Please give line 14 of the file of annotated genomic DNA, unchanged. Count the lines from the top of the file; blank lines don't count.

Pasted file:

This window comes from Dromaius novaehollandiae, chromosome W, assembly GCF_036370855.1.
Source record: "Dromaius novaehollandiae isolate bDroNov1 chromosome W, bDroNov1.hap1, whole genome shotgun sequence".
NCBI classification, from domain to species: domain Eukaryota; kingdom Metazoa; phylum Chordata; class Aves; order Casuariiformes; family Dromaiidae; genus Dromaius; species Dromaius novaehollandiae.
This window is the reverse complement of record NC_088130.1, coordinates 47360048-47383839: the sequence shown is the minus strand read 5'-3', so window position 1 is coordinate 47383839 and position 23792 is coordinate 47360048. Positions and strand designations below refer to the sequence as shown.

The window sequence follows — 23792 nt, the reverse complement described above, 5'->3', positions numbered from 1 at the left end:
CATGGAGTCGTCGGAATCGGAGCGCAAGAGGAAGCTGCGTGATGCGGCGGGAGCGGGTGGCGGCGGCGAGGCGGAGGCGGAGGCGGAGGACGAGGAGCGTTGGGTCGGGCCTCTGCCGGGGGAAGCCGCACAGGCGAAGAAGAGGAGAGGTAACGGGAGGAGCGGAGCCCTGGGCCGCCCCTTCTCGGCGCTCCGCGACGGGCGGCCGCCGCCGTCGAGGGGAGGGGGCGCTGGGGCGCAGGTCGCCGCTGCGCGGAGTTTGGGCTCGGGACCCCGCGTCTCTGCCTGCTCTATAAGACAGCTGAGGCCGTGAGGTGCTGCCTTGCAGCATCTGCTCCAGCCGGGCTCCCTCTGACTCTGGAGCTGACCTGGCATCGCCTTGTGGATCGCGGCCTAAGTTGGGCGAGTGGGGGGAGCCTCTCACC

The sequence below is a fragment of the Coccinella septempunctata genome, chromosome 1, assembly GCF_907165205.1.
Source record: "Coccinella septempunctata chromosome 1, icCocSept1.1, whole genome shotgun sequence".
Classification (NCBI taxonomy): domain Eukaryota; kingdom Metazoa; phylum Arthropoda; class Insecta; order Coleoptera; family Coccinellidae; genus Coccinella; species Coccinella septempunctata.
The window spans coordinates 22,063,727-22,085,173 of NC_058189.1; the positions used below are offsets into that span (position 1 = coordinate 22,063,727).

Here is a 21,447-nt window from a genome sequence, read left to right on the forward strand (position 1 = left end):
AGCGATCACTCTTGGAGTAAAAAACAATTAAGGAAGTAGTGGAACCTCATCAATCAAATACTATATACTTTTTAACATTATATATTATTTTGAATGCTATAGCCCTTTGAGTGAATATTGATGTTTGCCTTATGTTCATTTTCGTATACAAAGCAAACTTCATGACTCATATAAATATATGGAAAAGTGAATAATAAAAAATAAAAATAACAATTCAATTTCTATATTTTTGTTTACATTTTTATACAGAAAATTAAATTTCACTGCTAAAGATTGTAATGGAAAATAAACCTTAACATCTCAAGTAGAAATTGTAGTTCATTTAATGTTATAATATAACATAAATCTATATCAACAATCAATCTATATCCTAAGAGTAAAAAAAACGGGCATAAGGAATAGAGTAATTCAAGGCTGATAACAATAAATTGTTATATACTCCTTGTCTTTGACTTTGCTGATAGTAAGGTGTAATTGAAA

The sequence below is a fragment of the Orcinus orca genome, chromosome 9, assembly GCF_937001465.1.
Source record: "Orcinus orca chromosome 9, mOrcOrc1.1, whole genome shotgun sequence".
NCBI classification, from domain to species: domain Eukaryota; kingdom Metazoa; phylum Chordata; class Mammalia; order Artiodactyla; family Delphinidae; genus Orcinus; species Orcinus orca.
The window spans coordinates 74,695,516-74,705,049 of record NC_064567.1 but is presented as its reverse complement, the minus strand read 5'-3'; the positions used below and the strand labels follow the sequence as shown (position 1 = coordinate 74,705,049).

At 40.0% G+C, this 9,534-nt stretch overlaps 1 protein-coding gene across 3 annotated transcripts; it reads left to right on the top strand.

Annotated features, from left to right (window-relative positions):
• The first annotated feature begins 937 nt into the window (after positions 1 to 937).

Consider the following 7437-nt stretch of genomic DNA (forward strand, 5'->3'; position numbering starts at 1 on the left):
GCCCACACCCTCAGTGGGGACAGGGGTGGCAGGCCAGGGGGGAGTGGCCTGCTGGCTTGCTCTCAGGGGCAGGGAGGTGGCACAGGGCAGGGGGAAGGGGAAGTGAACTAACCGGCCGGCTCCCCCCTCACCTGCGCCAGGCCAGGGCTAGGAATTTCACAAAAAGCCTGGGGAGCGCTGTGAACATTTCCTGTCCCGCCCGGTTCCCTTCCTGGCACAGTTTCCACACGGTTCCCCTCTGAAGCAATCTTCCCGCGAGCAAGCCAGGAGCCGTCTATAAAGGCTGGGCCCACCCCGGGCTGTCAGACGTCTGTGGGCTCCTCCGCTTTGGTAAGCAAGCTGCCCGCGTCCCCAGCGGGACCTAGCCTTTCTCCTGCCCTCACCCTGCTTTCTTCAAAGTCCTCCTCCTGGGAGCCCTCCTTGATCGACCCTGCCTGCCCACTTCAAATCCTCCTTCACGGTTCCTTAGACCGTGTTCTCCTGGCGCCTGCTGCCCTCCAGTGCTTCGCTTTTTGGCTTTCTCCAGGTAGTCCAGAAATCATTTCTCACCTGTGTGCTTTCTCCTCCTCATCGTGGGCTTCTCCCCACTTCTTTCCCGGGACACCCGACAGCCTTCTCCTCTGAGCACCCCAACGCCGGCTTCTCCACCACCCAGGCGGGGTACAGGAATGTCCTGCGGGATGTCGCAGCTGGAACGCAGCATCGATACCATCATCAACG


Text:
Source record: "Orcinus orca chromosome 9, mOrcOrc1.1, whole genome shotgun sequence".